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to jefferson 1 - Alexander Hamilton, The Works of Alexander Hamilton, (Federal Edition), vol. 10 
The Works of Alexander Hamilton, ed. Henry Cabot Lodge (Federal Edition) (New York: G.P. Putnam’s Sons, 1904). In 12 vols. Vol. 10.
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May 3, 1793.
I regret extremely that I did not receive your letter respecting Mr. Ternant’s application till two o’clock yesterday, after a warrant had issued in his favor for the sum requested.
Agreeing entirely in opinion with you, that all applications from diplomatic characters, as well those relating to pecuniary matters as others, ought to be addressed to your department, I should have taken no step on the present occasion, had it not been put on the footing of a previous arrangement (as you will perceive by the copy of Mr. Ternant’s note to me), and had I not myself carried along in my mind a general impression that the spirit of what had passed would comprise the advance requested in the particular case.
For greater caution, however, I thought it advisable to mention the matter to the President, which was followed (if I remember right, upon my own suggestion) by the conversation which I had with you.
You will remember that though your recollection at the time of what had passed from you agreed with what had been the result of your subsequent examination, yet you expressed an opinion that in the special case (adhering as a general rule to the spirit of your late communication) it ought to be advisable to make the advance desired, as it would be well “to part friends.” And it was at my request, subsequent to this declaration, that you engaged to review your communications to Mr. Ternant.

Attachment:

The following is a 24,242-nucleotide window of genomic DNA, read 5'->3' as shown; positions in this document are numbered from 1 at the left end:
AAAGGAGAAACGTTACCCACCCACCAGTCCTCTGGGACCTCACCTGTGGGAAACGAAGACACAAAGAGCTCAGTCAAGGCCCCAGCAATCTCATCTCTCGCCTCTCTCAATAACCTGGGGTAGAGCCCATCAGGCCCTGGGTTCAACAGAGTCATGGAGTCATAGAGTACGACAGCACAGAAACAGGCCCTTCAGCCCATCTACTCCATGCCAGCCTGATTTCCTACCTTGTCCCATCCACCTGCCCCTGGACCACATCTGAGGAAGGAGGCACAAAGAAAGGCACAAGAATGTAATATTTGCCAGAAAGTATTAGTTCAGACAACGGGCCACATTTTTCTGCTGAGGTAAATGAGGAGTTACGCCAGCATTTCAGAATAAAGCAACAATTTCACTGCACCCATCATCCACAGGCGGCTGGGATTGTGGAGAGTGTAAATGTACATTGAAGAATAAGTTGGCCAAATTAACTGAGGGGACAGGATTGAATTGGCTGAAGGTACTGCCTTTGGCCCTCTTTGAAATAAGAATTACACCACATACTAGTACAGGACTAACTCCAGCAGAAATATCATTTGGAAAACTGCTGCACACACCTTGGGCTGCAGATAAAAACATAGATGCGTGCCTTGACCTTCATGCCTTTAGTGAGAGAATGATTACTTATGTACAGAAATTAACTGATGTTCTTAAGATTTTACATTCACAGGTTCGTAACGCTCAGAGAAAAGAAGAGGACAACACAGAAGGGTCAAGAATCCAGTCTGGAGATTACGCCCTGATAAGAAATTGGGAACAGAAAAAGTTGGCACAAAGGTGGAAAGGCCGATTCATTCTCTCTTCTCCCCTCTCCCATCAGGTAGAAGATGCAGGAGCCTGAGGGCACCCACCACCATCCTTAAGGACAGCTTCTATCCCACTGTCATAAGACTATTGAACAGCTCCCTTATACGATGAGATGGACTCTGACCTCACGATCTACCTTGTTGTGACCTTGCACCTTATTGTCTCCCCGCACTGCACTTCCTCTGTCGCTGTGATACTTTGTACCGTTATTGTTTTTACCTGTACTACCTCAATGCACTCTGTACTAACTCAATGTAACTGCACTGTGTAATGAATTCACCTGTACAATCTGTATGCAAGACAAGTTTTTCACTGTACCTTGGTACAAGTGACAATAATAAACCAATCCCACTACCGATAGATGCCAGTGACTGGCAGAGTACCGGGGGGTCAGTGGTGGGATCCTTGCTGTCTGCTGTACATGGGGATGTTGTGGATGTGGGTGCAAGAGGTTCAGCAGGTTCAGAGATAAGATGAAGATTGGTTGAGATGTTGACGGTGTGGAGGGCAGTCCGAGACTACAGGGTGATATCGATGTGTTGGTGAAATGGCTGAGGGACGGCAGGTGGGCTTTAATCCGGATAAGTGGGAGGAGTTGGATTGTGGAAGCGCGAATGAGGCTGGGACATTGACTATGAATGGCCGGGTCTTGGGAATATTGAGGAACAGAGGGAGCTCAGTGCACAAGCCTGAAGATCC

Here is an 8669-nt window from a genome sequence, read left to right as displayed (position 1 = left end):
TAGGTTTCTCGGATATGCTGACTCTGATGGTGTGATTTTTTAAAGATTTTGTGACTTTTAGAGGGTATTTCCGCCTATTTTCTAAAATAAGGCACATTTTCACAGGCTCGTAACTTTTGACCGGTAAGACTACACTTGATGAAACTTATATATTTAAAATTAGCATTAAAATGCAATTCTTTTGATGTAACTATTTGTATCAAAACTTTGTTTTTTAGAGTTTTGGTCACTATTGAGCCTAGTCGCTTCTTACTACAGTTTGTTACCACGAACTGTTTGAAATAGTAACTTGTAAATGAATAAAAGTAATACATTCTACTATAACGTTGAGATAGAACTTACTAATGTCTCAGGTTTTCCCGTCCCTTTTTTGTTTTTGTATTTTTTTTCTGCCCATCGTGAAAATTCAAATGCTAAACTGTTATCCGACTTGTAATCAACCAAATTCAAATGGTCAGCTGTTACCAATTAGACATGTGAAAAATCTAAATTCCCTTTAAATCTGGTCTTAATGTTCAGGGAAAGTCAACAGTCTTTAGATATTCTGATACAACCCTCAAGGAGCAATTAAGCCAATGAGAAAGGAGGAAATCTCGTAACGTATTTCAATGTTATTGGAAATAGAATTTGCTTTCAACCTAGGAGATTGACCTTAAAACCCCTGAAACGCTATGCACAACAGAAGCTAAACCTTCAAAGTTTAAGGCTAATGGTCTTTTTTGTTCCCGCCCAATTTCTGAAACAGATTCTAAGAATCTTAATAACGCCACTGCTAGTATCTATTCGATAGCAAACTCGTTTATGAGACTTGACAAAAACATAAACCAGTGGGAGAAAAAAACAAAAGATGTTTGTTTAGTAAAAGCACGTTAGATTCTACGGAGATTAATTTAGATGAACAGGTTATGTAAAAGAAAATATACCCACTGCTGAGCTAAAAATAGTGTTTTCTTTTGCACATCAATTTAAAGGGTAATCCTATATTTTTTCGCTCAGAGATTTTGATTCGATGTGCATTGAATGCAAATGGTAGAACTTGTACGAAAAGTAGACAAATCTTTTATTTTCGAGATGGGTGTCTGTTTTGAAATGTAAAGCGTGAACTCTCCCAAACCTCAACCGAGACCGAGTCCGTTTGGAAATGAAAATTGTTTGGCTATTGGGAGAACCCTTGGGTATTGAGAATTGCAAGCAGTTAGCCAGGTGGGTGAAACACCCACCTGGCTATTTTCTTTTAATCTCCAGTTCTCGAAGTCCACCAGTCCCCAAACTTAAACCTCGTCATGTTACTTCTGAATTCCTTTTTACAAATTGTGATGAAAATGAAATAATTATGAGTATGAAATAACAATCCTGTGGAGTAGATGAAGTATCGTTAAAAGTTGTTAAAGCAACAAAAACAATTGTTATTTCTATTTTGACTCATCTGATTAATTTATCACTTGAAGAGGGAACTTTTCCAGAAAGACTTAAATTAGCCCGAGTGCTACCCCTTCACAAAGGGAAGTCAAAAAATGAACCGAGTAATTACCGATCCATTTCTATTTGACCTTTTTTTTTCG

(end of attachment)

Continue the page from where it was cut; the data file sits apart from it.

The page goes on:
Having told Mr. Ternant that the matter would be terminated the day succeeding his application—not having heard from you on that day—understanding it to be your opinion that, on the whole, it would be well to make the advance,—I waited on the President yesterday morning, stated what had passed between us, and obtained his consent for making the advance.
I am thus particular from a desire that you may see the ground upon which I have proceeded, as it would give me pain that you should consider what has been done as the infringement of a rule of official propriety. I assure you this was not my intention.
This, and the other letters to Jefferson which follow, simply show the strained relations between Jefferson and Hamilton, and the widening of the breach which finally resulted in open enmity.